Nat Hentoff on the Shaming of the New York TImes
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June 1, 1960, Vol. V, No. 32
The Soft Decay of The New York Times
By Nat Hentoff
We're witnessing, it seems to me, the gradual decline of what has generally been considered the country's most distinguished newspaper. There is no disputing the Times' continuing usefulness as a paper of record, but printing complete speeches and Presidential press conferences is not enough to sustain the Times' previous reputation.
Take the question of news placement. This is one example of several in recent months that indicates an odd inability of the editors there to recognize an important story when they see one. On Tuesday, may 10, the Herald Tribune - which is much improved - ran a front-page story on the vitally important fact that for the first time the Food and Drug Administration had approved a pill as safe for birth-control use. Even the Daily News with its large Catholic readership printed the story on page 5 with the head "OK '100% Effective' Birth Control Pill." The N.Y. Times ran a five-paragraph AP story deep down on page 75 alongside the radio listings.
The Times has a huge, ponderous city staff, but the Times consistenly misses local news...There is simply no initiative any longer on the Times' city side. Not among the reporters, but among the editors. No wonder the Times is Robert Moses' favorite newspaper...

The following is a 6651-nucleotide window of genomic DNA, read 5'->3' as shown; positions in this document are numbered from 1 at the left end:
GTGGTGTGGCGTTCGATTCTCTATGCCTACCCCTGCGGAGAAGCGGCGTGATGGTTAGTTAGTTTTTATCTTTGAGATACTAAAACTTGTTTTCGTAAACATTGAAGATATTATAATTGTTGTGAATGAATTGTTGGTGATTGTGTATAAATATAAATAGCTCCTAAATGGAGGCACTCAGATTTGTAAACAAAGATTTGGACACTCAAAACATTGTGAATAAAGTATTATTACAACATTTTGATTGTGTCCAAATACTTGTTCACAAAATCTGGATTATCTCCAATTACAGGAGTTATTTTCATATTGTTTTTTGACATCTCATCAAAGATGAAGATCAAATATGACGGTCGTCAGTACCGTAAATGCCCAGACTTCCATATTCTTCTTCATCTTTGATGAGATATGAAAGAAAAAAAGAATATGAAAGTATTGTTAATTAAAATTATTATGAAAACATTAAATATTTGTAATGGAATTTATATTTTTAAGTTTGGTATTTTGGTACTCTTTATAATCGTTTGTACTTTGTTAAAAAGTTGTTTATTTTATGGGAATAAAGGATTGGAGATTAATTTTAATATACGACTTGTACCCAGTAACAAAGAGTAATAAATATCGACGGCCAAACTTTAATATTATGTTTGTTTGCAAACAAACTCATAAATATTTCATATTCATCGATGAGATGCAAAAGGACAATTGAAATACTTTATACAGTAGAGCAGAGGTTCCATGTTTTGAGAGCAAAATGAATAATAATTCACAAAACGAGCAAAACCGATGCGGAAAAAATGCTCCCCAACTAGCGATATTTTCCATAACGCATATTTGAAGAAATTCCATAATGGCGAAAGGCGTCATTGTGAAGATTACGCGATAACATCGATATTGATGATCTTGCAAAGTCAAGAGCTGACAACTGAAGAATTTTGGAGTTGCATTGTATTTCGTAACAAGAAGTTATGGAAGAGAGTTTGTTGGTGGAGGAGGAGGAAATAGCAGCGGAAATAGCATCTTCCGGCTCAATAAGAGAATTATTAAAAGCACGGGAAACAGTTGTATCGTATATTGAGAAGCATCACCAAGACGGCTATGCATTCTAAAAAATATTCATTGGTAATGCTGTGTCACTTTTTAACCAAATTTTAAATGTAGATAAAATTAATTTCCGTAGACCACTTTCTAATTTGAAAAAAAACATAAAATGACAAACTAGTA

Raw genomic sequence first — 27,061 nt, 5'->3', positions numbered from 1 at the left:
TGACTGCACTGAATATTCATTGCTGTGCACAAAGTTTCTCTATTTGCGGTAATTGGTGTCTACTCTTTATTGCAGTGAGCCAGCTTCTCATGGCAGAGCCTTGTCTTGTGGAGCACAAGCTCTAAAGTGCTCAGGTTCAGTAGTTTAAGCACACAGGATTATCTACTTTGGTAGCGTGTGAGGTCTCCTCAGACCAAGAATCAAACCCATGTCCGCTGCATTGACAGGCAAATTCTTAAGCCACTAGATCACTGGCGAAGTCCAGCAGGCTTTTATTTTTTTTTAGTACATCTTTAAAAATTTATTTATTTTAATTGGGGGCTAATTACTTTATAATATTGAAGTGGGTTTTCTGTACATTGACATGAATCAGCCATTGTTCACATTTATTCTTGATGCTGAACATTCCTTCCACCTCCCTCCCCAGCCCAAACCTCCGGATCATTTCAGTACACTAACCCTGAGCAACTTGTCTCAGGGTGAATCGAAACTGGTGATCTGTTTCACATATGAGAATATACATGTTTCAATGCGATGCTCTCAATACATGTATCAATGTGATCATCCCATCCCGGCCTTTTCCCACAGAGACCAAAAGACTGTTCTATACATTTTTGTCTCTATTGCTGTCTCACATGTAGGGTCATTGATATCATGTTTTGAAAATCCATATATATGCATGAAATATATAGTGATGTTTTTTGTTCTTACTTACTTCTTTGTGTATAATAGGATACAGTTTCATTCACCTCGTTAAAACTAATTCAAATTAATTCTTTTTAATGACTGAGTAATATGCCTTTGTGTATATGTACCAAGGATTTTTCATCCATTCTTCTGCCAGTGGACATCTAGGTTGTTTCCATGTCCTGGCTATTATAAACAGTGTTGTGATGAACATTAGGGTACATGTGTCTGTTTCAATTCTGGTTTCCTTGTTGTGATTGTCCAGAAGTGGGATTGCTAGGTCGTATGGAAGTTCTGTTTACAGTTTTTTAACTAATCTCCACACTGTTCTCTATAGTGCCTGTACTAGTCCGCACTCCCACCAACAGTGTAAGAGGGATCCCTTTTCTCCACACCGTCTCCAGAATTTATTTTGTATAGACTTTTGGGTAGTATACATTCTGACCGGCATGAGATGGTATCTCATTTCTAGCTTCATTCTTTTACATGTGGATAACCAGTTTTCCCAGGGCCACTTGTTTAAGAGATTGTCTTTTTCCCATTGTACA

What may be the lowest point the Times has ever reached in its own self-esteem occurred May 16 on page 22. The head was "Times Retracts Statement in Ad." The story concerned an ad that had been placed in the Times by the Committee to Defend Martin Luther King. The ad was published March 29. Alabama's Governor John Patterson, an avowed white-supremacist, demanded that the Times retract assertions made in the two paragraphs of the ad. Every statement in those two paragraphs is entirely factual. Patterson also objected vaguely to "the publication as a whole" but specified no other sections.
In an extraordinary - and shameful - display of cowardice, the Times retracted the two paragraphs without explanation as to the specific facts therein it had presumably found to be untrue. The Times, underlying the fact that it had nothing to do with the ad, published the list of signers, among them myself. Is the Times saying I'm a liar? I'm mildly tempted to sue the Times, for defamation of character, but the Times has done itself such serious damage by its pusillanimous yielding to the Governor of Alabama that anything any of us tried to add would be superfluous...
[Each weekday morning, we post an excerpt from another issue of the Voice, going in order from our oldest archives. Visit our Clip Job archive page to see excerpts back to 1956.]
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